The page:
The Lord is longsuffering towards the Christian as He was with the Israelite people. It is not the desire of the Lord for any to perish. “The Lord is not slow about His promise, as some count slowness, but is patient toward you, not wishing for any to perish but for all to come to repentance.” (2 Peter 3:9) The Lord’s patience is that all will come to a saving knowledge of Jesus Christ. He desires all to receive salvation. “And regard the patience of our Lord as salvation; just as also our beloved brother Paul, according to the wisdom given him, wrote to you.” (2 Peter 3:15) The longsuffering of the Lord will one day come to an end and all unrighteousness will come to an end on the “Day of the Lord.” “But the day of the Lord will come like a thief, in which the heavens will pass away with a roar and the elements will be destroyed with intense heat, and the earth and its works will be burned up.” (2 Peter 3:10)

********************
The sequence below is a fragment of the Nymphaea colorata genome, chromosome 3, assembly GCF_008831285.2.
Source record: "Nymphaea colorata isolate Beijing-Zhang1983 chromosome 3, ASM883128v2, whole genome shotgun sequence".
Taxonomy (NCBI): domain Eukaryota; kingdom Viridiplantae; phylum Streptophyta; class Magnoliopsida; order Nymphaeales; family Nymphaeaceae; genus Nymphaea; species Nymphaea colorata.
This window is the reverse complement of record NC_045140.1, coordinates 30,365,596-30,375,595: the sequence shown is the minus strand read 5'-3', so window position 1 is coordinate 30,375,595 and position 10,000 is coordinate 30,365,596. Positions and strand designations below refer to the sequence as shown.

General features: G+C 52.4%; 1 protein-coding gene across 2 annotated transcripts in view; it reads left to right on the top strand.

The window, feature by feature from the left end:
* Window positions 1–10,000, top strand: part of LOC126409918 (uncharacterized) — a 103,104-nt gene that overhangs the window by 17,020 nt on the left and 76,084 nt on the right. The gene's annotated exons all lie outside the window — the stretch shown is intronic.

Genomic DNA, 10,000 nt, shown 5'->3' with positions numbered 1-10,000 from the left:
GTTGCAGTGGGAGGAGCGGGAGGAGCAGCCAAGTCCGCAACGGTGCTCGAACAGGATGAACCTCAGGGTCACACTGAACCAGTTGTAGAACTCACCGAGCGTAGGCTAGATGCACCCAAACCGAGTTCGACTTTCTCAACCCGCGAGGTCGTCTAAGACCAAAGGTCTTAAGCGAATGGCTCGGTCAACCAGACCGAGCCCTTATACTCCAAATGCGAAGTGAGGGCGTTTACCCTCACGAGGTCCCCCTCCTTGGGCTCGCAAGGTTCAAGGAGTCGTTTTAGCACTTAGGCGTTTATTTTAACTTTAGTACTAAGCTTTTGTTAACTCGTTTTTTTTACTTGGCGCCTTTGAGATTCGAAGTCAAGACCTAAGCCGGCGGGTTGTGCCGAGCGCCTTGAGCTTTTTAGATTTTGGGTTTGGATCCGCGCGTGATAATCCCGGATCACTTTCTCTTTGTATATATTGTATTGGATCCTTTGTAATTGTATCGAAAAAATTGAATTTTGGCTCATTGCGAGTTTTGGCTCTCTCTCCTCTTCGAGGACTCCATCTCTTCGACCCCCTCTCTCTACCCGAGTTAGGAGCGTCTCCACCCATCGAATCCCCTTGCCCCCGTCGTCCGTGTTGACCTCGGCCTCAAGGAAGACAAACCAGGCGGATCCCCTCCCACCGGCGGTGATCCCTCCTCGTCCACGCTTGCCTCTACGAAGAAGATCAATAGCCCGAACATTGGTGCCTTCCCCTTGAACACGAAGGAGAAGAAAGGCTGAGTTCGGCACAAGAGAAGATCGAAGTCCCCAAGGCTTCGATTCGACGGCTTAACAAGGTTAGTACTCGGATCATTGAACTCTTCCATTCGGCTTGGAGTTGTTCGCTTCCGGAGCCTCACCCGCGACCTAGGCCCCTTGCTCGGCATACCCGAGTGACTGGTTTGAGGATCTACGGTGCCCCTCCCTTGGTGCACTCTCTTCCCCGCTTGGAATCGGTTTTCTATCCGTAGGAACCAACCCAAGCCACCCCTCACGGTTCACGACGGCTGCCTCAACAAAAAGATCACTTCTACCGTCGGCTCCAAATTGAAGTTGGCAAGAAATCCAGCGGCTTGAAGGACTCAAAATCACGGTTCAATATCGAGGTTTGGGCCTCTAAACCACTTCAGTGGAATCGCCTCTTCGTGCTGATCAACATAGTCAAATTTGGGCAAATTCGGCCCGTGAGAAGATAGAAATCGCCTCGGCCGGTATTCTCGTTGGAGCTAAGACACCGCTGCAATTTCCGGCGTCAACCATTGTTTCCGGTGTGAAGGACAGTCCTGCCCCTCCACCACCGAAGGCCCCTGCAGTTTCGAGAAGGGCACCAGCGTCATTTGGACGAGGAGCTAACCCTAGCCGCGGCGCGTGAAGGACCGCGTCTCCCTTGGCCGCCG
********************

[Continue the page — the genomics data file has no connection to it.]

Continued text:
We must be alert to the warning of this Parable. If the “Barren Fig Tree” remained barren it was to be cut down. In John we read Jesus’ warning to His disciples that if they did not bear fruit for the Kingdom they too would be cut down. Every branch in Me that does not bear fruit, He takes away.” (John 15:2) The Christian that has invited Jesus to live through them must abide in Him that He may bear fruit through us. If we do not abide in Jesus we shall be cast out and burned. “If anyone does not abide in Me, he is thrown away as a branch and dries up; and they gather them, and cast them into the fire and they are burned.” (John 15:6)